Studies show that mandatory minimum sentences have no deterrent effect on crime. I don't know why a reverse onus would.
It seems quite a stretch to state or to believe that a criminal on the verge of committing a crime with a firearm will say to himself, at the very last minute, that he will not do it because of bail conditions or because of the reverse onus of proof. That is not at all what goes through a criminal's mind when he is about to commit a crime.
In the United States, incarcerating an individual in order to prevent a crime is known as the incapacitation effect. At least one study suggests that hiring more police officers is a more effective use of taxpayers' money than incarcerating individuals.
Thus, the Conservative government, true unto itself, is improvising again in matters of justice. As is too often the case, it is legislating without really knowing what it is doing because it does not have any serious studies to guide its actions.
Its measures, which may seem appealing at first glance, challenge fundamental legal rights and principles without ascertaining beforehand whether or not these measures have real benefits in terms of safety. Nevertheless, we do know that some measures—measures that the Conservative government is not implementing—would have real safety benefits. As I already mentioned, the first is maintaining the firearms registry. We know it works and that it helps police officers to do their jobs. The government proposes to dismantle it.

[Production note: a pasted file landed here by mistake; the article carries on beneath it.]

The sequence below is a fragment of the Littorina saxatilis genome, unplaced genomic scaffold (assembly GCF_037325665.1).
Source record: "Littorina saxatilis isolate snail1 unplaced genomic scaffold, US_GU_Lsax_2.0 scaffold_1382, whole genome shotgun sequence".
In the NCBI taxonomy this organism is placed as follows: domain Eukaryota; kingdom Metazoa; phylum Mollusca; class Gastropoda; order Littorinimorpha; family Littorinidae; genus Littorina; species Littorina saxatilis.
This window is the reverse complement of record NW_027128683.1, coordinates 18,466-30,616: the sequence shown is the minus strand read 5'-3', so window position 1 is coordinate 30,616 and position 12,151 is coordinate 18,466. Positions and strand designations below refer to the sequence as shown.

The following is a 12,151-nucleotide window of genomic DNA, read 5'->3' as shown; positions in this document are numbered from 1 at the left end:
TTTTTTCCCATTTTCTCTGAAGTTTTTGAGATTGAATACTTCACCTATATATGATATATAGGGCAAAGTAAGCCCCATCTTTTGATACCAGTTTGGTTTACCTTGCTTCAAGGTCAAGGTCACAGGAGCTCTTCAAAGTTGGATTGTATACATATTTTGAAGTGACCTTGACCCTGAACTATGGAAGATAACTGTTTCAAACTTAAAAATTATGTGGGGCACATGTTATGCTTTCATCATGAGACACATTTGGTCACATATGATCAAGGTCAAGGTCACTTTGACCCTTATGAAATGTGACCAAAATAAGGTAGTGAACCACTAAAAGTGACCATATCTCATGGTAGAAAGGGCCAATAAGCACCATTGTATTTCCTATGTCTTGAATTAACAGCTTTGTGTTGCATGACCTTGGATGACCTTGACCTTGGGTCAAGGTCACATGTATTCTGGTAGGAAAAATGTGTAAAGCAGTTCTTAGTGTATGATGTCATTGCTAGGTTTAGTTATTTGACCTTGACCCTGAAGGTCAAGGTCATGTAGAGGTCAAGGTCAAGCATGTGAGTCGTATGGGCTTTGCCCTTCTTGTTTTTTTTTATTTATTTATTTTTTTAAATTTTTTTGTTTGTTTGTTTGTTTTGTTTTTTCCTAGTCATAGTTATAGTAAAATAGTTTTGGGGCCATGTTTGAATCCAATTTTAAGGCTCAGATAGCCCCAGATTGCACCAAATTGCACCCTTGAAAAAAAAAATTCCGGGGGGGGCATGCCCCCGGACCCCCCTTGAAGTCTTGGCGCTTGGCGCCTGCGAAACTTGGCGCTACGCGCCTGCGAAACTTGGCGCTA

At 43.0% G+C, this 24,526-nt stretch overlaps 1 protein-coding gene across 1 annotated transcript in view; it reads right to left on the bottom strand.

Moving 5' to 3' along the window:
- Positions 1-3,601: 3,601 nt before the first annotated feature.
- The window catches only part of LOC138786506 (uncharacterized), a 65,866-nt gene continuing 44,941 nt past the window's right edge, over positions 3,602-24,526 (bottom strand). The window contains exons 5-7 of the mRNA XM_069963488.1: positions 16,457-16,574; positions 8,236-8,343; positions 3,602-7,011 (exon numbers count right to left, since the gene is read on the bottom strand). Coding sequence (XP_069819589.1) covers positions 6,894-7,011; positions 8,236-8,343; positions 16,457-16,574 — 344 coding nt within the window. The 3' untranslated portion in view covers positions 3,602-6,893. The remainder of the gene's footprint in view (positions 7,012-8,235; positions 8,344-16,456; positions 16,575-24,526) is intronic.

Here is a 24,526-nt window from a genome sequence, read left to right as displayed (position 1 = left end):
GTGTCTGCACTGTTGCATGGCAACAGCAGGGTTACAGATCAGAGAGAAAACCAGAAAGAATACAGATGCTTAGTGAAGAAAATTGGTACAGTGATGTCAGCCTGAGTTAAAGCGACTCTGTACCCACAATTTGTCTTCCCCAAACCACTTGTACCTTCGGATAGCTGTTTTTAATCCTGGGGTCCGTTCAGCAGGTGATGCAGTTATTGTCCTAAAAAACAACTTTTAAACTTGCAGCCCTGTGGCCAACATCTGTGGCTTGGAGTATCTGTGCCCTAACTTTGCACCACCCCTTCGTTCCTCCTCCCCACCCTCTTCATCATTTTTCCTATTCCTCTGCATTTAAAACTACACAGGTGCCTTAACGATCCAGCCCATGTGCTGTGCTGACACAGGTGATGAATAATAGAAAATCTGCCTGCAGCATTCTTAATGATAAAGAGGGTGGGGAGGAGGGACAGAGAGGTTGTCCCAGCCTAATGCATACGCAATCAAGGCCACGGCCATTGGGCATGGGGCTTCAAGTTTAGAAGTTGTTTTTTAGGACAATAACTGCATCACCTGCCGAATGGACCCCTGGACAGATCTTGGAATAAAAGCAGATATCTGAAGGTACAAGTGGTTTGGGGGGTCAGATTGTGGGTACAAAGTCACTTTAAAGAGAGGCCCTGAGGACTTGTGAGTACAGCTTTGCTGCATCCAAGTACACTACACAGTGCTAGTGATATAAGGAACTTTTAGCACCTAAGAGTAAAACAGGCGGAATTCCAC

The other measure consists of the crime prevention programs that I described earlier. All my colleagues have been through this. We are waiting for the Minister of Public Safety to make the money available. We do not need a bill requiring three readings and debates in committee and in the House for that. We only need the Minister of Public Safety to sign the authorizations for this money to go to community groups that are very good at preventing crime. It would be much more logical for the government to take that approach than the one in this bill.